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ASP.NET 4.5.2 Hosting with ASPHostPortal.com :: How to Bind Pages in ASP.NET

clock September 29, 2014 12:31 by author Kenny

How to Bind Pages in ASP.NET

ASP.NET is a unified Web development model that includes the services necessary for you to build enterprise-class Web applications with a minimum of coding. ASP.NET is part of the .NET Framework, and when coding ASP.NET applications you have access to classes in the .NET Framework. You can code your applications in any language compatible with the common language runtime (CLR), including Microsoft Visual Basic and C#. These languages enable you to develop ASP.NET applications that benefit from the common language runtime, type safety, inheritance, and so on.

If you are familiar with classic ASP, the declarative data binding syntax introduced in ASP.NET will be familiar to you even though the functionality is vastly different. Data binding expressions are the code you see between <%# and %> characters in an ASPX file. The expressions allow you to easily bind controls to data sources, as well as properties, expressions, and results from method calls exposed by the page. While this feature is easy to use, it often causes some confusion about what is allowed and whether it should be employed.

Data binding basics

Data binding expressions link ASP.NET page properties, server control properties, and data sources when the page's DataBind method is called. You can place data binding expressions on the value side of an attribute/value pair in the opening tag of a server control or anywhere in the page. All data binding expressions, regardless of where you place them, must be contained between <%# and %> characters.

When used with data controls (like Repeater, DataGrid, and so forth), the expression parameter is usually a column name from the data source. However, as long as it returns a value, any valid expression may be used. Likewise, the same syntax may be used outside list controls. This includes displaying values on the page or populating control attributes.

Container.DataItem is a runtime alias for the DataItem bound to a specific item. It maps to an individual item from the data source—like one row from a database query or an individual element from an array. The actual data type for the DataItem is determined by the data source. So, if you're dealing with an array of integers, the DataItem will be an integer.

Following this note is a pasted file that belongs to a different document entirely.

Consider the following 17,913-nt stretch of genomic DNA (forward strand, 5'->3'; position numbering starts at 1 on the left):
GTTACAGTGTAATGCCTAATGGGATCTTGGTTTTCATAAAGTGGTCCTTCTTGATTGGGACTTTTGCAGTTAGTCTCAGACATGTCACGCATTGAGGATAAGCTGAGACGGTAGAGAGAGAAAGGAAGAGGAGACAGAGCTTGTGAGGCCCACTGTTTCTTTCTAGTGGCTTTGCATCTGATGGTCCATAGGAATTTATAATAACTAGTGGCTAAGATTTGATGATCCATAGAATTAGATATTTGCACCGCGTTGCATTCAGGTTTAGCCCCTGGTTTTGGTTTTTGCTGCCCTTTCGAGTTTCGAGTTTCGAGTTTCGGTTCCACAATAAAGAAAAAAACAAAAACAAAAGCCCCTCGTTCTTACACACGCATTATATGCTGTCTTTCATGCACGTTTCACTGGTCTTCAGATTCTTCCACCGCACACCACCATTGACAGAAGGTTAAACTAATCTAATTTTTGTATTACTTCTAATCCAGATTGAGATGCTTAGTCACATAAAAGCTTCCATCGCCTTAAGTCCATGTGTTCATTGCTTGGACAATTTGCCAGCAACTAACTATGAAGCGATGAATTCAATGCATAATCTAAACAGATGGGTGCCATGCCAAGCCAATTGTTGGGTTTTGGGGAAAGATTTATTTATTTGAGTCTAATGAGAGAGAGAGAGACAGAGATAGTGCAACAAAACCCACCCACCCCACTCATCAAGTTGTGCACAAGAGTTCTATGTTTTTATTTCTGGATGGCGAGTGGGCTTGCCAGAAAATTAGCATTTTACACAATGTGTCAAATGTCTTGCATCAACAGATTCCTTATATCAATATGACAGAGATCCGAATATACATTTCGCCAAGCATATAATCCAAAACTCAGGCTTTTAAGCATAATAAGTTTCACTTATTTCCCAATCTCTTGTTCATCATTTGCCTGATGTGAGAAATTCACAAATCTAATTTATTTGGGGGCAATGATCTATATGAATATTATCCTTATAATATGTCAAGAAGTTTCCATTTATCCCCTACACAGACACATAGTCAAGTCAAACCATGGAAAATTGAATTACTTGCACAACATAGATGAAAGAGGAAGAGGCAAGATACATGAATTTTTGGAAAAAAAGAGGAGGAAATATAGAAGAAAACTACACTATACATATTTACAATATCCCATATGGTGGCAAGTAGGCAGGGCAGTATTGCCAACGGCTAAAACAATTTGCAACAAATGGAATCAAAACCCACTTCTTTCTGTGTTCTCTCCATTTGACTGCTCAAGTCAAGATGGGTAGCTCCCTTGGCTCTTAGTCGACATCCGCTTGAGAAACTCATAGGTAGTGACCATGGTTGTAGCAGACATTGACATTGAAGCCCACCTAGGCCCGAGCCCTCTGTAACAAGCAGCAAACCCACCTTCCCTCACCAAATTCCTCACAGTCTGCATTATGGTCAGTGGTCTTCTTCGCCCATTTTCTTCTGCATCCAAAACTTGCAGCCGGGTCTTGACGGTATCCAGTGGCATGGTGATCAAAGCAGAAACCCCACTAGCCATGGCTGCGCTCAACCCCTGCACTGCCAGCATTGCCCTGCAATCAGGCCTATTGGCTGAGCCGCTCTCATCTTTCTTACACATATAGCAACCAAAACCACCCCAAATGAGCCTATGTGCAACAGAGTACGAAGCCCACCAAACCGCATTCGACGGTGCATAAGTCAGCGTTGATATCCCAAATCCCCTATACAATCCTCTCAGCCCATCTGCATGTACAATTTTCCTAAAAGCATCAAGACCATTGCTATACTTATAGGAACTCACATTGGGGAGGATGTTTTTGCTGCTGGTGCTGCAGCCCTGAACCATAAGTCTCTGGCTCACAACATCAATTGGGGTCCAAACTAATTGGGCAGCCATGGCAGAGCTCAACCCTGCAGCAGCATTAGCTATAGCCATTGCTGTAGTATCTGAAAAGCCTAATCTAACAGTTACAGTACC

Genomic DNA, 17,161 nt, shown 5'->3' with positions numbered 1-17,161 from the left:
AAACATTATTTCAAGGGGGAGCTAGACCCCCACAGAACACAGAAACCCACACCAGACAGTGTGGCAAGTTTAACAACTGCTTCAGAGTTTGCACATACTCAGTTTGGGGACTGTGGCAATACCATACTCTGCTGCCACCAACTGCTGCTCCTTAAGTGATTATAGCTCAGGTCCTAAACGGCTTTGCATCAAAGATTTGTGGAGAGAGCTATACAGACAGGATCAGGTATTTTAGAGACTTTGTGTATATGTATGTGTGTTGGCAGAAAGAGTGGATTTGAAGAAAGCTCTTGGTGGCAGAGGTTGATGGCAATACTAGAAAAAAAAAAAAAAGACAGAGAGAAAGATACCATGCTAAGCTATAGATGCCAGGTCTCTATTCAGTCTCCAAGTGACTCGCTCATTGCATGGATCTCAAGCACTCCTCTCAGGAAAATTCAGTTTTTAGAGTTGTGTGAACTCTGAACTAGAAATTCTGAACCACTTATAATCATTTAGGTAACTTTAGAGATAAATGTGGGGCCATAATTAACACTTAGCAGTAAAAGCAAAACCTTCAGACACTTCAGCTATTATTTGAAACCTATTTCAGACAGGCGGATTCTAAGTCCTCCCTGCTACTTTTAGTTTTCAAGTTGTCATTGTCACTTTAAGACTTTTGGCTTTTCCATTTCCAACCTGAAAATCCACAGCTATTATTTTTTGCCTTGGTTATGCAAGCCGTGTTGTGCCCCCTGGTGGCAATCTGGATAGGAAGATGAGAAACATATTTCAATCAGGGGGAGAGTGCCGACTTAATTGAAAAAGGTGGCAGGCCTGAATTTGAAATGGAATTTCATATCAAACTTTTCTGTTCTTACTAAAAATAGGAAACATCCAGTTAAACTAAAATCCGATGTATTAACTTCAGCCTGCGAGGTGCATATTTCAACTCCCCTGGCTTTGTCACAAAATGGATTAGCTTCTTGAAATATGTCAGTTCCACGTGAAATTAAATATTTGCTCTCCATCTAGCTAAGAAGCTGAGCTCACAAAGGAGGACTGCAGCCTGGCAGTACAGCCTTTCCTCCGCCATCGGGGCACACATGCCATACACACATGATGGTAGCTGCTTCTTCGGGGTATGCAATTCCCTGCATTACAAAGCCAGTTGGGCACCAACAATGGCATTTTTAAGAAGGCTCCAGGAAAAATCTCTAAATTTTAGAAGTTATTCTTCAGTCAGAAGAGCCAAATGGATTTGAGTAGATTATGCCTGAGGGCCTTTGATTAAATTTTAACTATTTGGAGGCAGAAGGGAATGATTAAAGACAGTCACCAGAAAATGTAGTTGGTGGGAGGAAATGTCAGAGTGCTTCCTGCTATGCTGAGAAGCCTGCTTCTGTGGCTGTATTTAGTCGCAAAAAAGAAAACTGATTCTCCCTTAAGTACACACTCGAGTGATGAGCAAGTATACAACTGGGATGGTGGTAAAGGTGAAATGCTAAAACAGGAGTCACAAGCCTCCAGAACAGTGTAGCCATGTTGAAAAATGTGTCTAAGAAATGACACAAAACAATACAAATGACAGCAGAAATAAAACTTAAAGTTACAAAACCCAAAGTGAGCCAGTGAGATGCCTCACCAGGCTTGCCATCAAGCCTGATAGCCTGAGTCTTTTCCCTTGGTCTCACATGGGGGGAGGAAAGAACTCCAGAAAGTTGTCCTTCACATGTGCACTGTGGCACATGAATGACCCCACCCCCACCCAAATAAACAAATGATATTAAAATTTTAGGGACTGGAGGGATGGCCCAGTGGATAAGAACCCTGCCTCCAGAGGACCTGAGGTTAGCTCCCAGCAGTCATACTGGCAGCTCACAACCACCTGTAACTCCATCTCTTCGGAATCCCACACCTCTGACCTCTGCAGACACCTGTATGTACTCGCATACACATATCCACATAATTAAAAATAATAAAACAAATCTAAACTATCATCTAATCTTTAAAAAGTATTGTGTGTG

The following list provides a quick review of the VB.NET syntax for various scenarios:

<%# Container.DataItem %>--An array of string values is returned.
<%# Container.DataItem("expression") %>--The specific field from a DataView container is returned.

<%# Container.DataItem.PropertyName %>--The specific string property value of data source is returned.
<%# CStr(Container.DataItem.PropertyName) %>--Returns a property value converted to its string representation.

When you're using C#, the syntax is a bit different. The following list includes the corresponding C# code for each line in the previous list. Notice the basic syntax is the same, but it changes when property values are returned and converted to the appropriate data type.

<%# Container.DataItem %>
<%# ((DataRowView)Container.DataItem)["PropertyName"] %>
<%# ((ObjectType)Container.DataItem).PropertyName %>
<%# ((ObjectType)Container.DataItem).PropertyName.ToString() %>

Syntax is consistent when working with page level properties and methods. The syntax remains the same as long as string values are returned. The following list provides some examples:

<%# propertyName %>--The value for a page level property is returned.
<asp:ListBox id="lstValues" datasource='<%# propertyName %>' runat="server">--The value retrieved from the page level property (array, collection of objects, etc.) is bound to the data control.

<%# (objectName.PropertyName) %>--The value of the page level object property is displayed.
<%# MethodName() %>--The value returned from the page method is displayed.

You may use individual values (albeit properties, method return values, and so forth) on a page using the following syntax:
<%= Value %>

Using the Contain.DataItem object can be tedious, since you must be aware of the data type and convert it accordingly for use. Microsoft does provide the DataBinder class to further simplify development.

Working with DataBinder

Microsoft documentation (on MSDN) states the DataBinder class uses reflection to parse and evaluate a data binding expression against an object at runtime. This method allows RAD designers, such as Visual Studio .NET, to easily generate and parse data binding syntax. This method can also be used declaratively on a Web form's page to simplify casting from one type to another.

You can use the Eval method of the DataBinder class to make .NET do the heavy lifting when using data values in an ASP.NET page. The Eval method accepts the previously covered Container.DataItem object; it works hard to figure out the details of the field identified in the expression and displays it accordingly. It has the following syntax:

DataBinder.Eval(Container.DataItem, "field name", "optional formatting")

The DataBinder.Eval approach is great as it pushes work to the system. On the other hand, you should use it with caution, since time and resources are consumed as the system locates the element and determines its object/data type.

Plenty of options